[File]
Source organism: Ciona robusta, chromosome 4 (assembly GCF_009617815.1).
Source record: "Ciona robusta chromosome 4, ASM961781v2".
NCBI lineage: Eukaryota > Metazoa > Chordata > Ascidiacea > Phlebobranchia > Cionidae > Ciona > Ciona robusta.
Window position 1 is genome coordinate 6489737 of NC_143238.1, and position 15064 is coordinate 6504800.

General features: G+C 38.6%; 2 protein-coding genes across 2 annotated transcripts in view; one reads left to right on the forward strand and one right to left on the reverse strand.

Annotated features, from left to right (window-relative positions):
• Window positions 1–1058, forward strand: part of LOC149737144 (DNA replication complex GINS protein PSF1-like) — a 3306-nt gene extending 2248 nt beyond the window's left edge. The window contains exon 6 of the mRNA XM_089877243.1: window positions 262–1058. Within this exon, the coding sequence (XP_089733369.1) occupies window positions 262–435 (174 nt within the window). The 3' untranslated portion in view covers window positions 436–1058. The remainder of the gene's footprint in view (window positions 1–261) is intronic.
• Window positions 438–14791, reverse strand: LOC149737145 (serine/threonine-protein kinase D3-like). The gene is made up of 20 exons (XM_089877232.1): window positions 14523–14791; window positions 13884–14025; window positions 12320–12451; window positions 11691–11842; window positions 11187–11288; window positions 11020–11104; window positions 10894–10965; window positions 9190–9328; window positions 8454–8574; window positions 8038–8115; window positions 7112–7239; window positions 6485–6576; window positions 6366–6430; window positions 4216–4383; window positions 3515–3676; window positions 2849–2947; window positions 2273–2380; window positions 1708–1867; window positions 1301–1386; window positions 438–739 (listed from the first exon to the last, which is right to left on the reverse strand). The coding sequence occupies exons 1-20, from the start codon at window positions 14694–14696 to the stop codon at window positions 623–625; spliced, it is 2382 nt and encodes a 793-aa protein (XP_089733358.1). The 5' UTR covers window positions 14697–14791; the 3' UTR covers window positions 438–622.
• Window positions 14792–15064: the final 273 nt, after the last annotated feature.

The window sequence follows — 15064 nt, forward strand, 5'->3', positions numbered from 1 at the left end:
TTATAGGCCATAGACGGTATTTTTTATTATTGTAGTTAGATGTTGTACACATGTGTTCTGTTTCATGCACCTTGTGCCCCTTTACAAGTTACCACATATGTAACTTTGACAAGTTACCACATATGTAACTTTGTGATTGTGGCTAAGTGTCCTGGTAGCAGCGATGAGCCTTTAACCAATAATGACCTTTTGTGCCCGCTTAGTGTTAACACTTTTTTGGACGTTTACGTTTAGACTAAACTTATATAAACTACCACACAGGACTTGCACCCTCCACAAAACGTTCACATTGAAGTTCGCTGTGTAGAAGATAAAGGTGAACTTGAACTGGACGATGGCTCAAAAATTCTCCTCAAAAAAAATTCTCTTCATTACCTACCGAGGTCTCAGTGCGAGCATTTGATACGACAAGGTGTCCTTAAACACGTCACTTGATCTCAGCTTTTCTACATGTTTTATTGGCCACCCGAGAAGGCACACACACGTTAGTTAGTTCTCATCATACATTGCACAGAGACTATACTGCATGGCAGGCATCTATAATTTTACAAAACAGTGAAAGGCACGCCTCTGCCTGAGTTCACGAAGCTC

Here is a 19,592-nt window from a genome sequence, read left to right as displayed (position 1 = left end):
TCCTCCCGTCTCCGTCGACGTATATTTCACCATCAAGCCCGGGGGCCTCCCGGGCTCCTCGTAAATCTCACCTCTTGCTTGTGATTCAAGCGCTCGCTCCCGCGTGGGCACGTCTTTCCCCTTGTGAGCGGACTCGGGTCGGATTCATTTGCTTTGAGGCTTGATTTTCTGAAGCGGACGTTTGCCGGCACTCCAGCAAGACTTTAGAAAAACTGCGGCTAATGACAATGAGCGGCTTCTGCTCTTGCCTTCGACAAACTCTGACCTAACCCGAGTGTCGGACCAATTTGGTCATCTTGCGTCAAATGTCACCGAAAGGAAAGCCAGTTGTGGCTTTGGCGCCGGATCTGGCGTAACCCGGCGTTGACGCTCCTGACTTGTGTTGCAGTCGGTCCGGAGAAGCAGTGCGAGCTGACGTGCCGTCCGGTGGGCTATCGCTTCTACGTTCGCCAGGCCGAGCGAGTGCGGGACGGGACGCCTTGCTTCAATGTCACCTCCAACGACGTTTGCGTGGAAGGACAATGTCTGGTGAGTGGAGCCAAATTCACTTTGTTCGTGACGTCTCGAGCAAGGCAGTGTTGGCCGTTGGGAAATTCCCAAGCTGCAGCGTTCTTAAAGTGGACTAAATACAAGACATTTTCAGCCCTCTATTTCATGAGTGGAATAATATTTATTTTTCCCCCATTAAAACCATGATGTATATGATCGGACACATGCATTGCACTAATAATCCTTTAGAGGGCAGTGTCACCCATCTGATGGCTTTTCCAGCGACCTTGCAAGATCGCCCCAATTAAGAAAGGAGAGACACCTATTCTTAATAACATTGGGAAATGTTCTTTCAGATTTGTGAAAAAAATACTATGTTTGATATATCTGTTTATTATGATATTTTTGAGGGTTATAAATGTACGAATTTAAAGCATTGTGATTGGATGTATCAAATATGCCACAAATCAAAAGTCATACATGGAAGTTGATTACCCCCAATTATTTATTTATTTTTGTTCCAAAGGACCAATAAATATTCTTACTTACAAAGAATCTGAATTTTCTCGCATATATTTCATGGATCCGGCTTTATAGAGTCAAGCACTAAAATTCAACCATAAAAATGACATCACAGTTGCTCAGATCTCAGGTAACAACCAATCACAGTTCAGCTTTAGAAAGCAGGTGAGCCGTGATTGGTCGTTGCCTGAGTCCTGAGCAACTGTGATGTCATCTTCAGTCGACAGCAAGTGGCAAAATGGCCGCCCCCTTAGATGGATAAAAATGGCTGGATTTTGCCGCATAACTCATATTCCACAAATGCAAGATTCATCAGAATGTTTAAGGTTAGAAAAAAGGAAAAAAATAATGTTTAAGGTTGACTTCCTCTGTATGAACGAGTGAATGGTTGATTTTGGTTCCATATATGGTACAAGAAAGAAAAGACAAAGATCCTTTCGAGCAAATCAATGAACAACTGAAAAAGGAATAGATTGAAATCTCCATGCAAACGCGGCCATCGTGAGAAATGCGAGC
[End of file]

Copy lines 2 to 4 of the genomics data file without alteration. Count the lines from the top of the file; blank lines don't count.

Source record: "Ciona robusta chromosome 4, ASM961781v2".
NCBI lineage: Eukaryota > Metazoa > Chordata > Ascidiacea > Phlebobranchia > Cionidae > Ciona > Ciona robusta.
Window position 1 is genome coordinate 6489737 of NC_143238.1, and position 15064 is coordinate 6504800.